In Dreams of Flying Dreams of Falling (there’s no internal punctuation in the title, which may be significant of something—though I’m not sure what), Bertram Cabot and his wife Sandra (pronounced “Sondra”) have invited their old friends Dirk and Celeste Von Stofenberg to dinner at their “opulent Connecticut home” (“the Rowayton area," Rapp says) to celebrate the release from Stockbridge House, a private psychiatric hospital, of the Von Stofenberg’s adult son, James, following an attempt to fly off a roof. Before Celeste and James appear, the Cabots are entertaining Dirk over drinks in the elegantly-set dining room, and Sandra pays Dirk the most explicit compliments on his physique and appearance, as if she’s appraising a prize stud horse for breeding. Bert steps out of the room as this gets more and more awkward, and Sandra enlists Dirk to help her kill her husband. Later, geese start dive-bombing into the side of the house and the sky turns beige, and there are the growls of a lion coming through the intercom from the basement. During the evening, Sandra and Bert take their friends downstairs to tour the newly refinished basement among whose features is an aquarium housing a 47-inch barracuda which, Sandra explains, is fed on other fish supplied by a man from Norwalk. While the older couples are out of the room, James and the Cabot’s strange daughter (she’s working on an art project for which she collects arm hair), make a connection and suddenly are having raucous sex on the dining table, knocking the dishes and silver and even the furniture about the room. Wilma, the Cabots African- American maid (from Red Hook, Brooklyn, we’re informed), whom Sandra’s training not only in the domestic arts but in the sonnets of Shakespeare and the French language, goes about cleaning up and putting things back in order as the coupling continues loudly on the table top. The menu, by the way, is wild goose (one of the ones Wilma’s picked up off the lawn?) and, for dessert, crème brûlée made with a special ingredient. Lion’s milk. This isn’t a normal world these folks live in!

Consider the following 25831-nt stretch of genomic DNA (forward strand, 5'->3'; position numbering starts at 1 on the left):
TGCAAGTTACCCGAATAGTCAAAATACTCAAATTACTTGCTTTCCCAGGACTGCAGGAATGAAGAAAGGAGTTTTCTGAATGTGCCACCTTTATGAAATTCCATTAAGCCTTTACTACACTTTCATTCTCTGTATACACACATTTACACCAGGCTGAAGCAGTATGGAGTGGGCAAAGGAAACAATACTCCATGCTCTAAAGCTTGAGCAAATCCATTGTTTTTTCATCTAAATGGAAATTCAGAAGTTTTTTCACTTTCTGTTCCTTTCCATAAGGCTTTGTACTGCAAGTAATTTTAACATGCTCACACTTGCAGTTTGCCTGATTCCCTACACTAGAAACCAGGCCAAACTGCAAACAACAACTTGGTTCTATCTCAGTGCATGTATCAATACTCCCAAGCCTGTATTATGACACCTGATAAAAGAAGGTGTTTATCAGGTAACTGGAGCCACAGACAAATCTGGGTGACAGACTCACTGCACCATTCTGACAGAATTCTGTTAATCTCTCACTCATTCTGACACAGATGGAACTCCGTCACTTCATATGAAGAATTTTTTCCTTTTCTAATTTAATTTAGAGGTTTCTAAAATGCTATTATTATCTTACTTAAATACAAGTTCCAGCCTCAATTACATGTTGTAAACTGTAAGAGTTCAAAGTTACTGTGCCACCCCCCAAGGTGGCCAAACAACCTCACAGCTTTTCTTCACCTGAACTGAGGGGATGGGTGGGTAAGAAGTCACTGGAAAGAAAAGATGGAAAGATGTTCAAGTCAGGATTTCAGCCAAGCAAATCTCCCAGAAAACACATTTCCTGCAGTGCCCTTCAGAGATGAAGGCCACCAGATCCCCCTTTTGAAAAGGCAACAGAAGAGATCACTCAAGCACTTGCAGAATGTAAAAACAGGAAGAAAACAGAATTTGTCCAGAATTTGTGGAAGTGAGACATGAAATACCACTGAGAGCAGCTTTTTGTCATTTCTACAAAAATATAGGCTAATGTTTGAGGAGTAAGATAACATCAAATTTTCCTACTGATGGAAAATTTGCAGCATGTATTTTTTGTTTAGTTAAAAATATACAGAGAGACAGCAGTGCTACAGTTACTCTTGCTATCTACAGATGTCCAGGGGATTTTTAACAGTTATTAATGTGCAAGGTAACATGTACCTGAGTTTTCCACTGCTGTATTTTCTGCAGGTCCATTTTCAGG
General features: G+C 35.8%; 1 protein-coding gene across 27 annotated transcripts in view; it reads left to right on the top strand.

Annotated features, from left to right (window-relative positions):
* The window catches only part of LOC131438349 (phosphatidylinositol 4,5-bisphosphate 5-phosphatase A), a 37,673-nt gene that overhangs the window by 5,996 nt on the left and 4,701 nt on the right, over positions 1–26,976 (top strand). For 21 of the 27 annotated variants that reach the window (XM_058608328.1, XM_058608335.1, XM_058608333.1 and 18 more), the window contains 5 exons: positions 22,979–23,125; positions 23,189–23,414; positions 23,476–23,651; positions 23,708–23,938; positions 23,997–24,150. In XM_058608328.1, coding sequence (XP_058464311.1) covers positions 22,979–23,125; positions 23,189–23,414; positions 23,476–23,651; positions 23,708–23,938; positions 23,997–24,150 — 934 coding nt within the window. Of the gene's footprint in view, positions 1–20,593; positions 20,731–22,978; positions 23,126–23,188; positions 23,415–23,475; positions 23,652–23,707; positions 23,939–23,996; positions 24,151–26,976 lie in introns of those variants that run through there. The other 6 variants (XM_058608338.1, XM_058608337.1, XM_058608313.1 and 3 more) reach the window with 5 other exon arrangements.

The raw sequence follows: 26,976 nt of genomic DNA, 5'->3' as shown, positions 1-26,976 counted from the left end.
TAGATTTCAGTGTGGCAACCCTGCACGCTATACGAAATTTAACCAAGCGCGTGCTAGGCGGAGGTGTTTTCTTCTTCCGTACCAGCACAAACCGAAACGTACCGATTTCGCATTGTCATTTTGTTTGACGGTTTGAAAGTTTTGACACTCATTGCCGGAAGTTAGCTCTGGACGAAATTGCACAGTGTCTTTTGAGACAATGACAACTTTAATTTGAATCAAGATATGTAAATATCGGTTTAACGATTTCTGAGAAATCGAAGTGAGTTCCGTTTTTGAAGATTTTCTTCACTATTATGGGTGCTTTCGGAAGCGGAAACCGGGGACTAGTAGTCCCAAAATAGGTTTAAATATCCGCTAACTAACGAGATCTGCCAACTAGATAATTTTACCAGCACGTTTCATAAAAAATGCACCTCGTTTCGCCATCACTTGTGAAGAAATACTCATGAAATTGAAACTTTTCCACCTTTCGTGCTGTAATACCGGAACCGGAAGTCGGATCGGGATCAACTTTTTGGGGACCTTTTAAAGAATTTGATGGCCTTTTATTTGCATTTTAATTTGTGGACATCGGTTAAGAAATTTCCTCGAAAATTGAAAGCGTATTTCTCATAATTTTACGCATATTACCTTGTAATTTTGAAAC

My problem is that I couldn’t figure out where it was all heading—what Rapp was trying to say to me. As Vincentelli puts it, “[E]verybody’s behavior is off in a way that’s hard to pinpoint.” Okay, the very rich are nastier than you and me. (Well, me anyway.) They like to destroy things—nature, animals, other people, their own young, each other—and they look down an everything that’s not part of their select environment—Bert regales Dirk with the tale of his and Sandra’s last trip to Borneo, and while he takes great delight in the poverty, deprivation, and neediness he sees everywhere away from Connecticut’s Gold Coast (even Hartford, the state capital, comes in for insults), Sandra denigrates in the most vulgar and frankest terms all that they’ve seen. But is that all Rapp’s trying to say? I gather from comments that his plays usually deal with the downtrodden and forgotten people, the damaged and disturbed, and that he’s often portrayed the upper classes and wealthy in similarly bad light—Dreams is apparently a rare Rapp play set in a nice home (designed here by Andrew Boyce and Takeshi Kata) rather than a tenement or other derelict setting—but if that’s his only point, he’s gone to elaborate lengths just to make it again. Several of the reviewers invoked Edward Albee’s name and work by way of comparison (not always to Rapp’s benefit), but Albee uses the absurdity of his plots and characters to fuller purposes—at least in his top plays. In Albee’s hands, absurdity is a scalpel or at least a switchblade; for Rapp, it’s a blunt instrument. If Rapp is saying anything more than that the rich are bastards, however, I can’t suss it out.